Effects of defendant background and remorse on sentencing judgments.

Rumsey, M. G. (1976). Effects of defendant background and remorse on sentencing judgments. Journal of Applied Social Psychology, 6, 64-68.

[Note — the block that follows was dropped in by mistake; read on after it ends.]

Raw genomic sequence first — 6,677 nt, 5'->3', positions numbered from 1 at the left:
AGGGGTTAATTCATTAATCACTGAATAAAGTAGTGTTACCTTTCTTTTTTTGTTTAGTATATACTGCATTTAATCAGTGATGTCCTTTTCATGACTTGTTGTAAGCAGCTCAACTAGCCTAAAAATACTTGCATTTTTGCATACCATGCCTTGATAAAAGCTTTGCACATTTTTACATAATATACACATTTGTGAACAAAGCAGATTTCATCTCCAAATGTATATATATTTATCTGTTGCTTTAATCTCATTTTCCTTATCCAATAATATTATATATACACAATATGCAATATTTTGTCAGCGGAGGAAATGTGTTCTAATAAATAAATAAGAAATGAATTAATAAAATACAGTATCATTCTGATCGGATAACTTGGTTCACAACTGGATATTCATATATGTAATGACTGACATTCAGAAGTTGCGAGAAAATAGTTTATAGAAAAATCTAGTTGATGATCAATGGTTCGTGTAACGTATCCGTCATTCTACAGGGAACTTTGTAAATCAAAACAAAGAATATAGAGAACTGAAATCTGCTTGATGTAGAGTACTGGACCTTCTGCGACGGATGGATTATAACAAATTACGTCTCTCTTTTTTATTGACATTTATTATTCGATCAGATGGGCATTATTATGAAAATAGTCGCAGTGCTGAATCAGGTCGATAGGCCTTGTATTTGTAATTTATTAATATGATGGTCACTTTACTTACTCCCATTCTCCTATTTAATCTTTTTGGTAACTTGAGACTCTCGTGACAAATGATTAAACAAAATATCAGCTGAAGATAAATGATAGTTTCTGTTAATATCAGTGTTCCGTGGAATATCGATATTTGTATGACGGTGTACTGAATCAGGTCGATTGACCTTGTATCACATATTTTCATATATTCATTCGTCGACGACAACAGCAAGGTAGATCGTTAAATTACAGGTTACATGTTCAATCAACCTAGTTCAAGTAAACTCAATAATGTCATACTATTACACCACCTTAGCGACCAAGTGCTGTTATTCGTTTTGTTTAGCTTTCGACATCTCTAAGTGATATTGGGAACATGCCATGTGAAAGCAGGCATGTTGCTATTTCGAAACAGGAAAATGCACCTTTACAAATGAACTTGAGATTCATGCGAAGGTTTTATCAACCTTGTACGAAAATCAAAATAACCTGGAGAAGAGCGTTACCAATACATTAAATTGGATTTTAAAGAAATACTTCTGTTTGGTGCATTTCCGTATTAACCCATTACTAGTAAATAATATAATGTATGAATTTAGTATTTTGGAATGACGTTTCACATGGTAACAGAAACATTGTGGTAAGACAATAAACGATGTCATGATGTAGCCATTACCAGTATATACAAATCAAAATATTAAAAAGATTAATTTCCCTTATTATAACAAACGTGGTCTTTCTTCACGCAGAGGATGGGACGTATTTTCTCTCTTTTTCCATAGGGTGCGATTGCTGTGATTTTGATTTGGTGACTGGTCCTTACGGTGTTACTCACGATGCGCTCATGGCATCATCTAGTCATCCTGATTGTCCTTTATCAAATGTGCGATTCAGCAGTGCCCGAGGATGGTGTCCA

Previous evidence that subject sentencing judgments are mediated by considerations of equity led to the hypothesis that defendant remorse and an impoverished defendant background would each reduce subject sentencing judgments. Results from 48 male and 48 female student subjects showed that remorse had the predicted effect (p < .02) but background did not. Regardless of the initial manipulation, sentences shifted significantly toward leniency (p < .02) after subjects had engaged in group discussion. The effect for remorse is consistent with the contention that the equity principle extends to psychological factors, while the leniency shift raises the possibility that jury deliberations tend to favor the defendant. General leniency effect produced by deliberation in all conditions. Weak manipulation of remorse had moderate impact on predeliberation guilt ratings but no effect of remorse on postdeliberation ratings. http://onlinelibrary.wiley.com/doi/10.1111/j.1559-1816.1976.tb01312.x/abstract